Teacher's Wisdom: David Howard

March 31, 2004

With this issue,
Dance Magazine begins a new monthly column where we ask distinguished dance teachers their advice about technique, performing, and health. Assistant Editor Tamara Johnson interviews master teacher David Howard.


Photo of David Howard from the DM Archives.


Turns generate so much excitement in the audience, and triples are becoming more common to see on stage, so this ability is very in demand. How can dancers learn to master multiple pirouettes?
I’ll do anything to get a person turning, whatever works. A lot of it is confidence, and a lot of it has to do with the shape of the foot. If you look at the structure of the foot of a boy who turns well, it’s generally very wide and has a large big toe, so there’s a broad platform on which to balance. I generally make students who are having trouble try turning with their hands flat on their chest so that they get their arms out of the way. Shorter arms, in terms of turning, are better than longer arms. Often you have someone with long arms, and the arms make too wide a pattern for the body. This is the worst thing in the world, so put them on your chest. Put them on your hips. Get them out of the way and experience the feeling of turning. And don’t be frightened if you fall over. Ballet dancers traditionally, if they fall over, feel it’s the worst thing in the world. They feel embarrassed. You have to understand, don’t do it too much! Don’t fall over like Gelsey [Kirkland] used to fall over. I mean, she’d be standing there and for no reason she’d crash to the ground. But it is part of the experience of learning. Kids don’t understand that.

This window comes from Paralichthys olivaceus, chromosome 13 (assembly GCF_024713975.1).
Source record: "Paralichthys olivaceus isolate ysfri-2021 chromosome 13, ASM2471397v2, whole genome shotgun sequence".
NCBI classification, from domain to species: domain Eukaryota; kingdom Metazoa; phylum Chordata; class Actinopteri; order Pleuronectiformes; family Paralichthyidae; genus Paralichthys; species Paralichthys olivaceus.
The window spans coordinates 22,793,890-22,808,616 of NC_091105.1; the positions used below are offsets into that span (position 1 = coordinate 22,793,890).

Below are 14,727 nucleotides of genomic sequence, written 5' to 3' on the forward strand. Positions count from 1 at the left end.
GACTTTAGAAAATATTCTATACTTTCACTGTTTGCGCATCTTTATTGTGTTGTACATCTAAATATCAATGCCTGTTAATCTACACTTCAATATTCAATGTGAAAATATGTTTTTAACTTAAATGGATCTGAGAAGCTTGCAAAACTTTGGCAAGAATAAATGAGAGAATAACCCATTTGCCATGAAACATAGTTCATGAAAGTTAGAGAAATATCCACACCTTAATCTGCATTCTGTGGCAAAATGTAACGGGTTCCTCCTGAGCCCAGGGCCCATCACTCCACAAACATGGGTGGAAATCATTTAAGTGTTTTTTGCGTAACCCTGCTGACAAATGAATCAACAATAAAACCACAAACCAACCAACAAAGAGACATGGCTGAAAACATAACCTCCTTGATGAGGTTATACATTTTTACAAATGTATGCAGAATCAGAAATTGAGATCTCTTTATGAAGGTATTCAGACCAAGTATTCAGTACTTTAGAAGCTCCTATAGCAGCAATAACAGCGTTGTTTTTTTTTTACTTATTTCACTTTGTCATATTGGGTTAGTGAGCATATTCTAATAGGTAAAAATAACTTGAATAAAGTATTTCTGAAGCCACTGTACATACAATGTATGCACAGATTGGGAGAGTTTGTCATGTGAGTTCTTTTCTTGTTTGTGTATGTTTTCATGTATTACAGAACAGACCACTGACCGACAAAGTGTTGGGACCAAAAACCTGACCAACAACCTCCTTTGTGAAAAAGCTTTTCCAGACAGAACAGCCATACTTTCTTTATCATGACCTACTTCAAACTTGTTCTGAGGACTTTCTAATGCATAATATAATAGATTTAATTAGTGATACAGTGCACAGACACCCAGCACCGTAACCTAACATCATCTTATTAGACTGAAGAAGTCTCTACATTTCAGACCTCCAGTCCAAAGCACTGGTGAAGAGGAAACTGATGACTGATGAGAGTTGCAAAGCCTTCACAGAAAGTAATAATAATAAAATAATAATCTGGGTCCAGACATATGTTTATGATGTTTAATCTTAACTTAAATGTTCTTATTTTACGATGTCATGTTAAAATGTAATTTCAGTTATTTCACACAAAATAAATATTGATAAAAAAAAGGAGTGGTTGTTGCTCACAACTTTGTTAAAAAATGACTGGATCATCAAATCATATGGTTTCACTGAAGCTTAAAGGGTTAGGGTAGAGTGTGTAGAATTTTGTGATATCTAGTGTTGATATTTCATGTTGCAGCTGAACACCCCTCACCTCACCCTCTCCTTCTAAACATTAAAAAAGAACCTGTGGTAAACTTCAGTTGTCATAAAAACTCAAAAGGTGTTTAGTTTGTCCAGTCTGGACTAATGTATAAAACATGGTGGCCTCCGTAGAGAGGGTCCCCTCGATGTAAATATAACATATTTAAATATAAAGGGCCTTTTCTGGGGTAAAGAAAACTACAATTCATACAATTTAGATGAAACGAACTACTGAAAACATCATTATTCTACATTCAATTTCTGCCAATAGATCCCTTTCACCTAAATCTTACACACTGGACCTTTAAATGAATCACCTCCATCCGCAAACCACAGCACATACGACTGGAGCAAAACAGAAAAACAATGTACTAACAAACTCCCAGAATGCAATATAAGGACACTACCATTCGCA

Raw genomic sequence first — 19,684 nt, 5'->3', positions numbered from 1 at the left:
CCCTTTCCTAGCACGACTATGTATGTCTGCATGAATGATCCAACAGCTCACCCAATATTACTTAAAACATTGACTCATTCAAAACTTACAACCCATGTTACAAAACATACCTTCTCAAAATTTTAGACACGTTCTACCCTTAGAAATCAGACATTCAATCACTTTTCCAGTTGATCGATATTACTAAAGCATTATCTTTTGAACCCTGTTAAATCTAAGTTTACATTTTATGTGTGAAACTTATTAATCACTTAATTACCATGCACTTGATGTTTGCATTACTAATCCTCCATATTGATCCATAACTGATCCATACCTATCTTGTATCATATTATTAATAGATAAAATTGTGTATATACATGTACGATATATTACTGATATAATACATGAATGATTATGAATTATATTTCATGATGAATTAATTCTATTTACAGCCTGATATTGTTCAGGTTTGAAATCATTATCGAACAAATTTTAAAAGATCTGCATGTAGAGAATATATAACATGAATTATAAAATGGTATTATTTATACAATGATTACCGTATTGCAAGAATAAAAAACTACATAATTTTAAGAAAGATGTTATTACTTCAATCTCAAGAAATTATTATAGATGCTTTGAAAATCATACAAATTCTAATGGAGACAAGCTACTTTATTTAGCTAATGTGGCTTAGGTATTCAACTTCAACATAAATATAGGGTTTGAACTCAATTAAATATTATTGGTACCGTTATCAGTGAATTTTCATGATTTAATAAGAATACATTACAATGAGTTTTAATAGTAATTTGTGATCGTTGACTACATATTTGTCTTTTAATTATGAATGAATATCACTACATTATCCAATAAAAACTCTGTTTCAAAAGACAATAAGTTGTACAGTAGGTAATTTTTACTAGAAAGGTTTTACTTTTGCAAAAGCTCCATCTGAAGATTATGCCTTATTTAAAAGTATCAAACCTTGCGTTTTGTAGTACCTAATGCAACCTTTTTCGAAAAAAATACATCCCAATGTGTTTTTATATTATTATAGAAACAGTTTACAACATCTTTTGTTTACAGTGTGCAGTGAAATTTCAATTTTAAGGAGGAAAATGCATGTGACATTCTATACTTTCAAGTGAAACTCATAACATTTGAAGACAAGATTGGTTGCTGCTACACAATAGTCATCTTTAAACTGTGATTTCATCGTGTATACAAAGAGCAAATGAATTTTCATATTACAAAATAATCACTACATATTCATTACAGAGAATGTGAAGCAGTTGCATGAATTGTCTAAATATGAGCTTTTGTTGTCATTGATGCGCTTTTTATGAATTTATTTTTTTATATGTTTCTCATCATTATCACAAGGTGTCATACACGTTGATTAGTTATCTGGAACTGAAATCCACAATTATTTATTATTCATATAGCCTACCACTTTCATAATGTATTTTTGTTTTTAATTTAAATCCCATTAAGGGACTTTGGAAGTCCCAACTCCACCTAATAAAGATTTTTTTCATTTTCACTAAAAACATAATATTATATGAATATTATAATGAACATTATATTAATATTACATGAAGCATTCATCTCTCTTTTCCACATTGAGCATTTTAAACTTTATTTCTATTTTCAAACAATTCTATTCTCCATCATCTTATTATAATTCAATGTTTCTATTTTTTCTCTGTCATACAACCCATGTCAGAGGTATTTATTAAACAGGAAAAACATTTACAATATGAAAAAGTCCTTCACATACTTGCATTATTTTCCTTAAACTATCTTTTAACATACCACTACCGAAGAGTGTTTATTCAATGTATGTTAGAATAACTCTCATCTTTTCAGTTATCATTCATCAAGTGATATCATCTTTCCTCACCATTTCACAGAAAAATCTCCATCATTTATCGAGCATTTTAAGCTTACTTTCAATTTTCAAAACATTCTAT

Some dancers just seem to fly when they leave the ground. How can more terrestrial dancers improve the elevation and suspension of their jumps?
I often put weights on people and make them jump on a trampoline. If you jump on a trampoline you can’t use a plié. People say that the plie has a lot to do with the jump. It really doesn’t—if you look at people who jump very well, they bound away from the floor. Look at basketball players. When they’re doing jumping, they just bounce. You look at films of Misha [Mikhail Baryshnikov]. He barely bends his knees. Basketball players are the same way. When they finish they bend, but in between times they just bounce—not into the floor, against the floor. If you’re working with a dancer all the time saying, “You’ve got to plié, got to plié, got to plié. I need more shape,” they get so caught up with the shape that they lose the power to get away from the floor. It’s a fine line.


It seems like ear-grazing extensions are becoming the rule, not the exception, but even if someone is extremely flexible, it can be difficult to raise a leg that high, especially to the front. How can a dancer improve his or her extension?